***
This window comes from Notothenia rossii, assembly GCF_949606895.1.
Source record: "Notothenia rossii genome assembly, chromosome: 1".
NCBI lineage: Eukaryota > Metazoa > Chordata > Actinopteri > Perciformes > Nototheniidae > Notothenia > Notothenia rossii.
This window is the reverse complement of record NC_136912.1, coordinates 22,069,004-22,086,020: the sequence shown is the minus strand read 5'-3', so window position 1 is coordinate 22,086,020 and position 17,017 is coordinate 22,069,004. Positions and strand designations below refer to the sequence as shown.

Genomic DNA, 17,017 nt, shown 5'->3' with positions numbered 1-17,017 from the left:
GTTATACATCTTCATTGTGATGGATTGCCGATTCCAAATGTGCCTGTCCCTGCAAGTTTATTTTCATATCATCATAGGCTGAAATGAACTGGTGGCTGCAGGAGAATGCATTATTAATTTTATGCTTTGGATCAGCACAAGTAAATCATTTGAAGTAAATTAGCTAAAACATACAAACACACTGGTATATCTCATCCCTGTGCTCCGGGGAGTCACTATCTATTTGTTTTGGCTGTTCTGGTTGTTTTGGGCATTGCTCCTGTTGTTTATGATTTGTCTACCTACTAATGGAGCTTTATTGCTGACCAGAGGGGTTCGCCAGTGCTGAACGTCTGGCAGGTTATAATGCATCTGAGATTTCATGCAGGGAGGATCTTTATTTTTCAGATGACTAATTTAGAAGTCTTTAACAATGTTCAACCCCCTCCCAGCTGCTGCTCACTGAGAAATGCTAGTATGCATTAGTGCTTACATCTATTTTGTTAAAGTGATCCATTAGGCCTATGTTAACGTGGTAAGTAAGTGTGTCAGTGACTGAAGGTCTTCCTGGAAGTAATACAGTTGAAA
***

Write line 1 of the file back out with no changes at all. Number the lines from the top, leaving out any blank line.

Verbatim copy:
This window comes from Notothenia rossii, assembly GCF_949606895.1.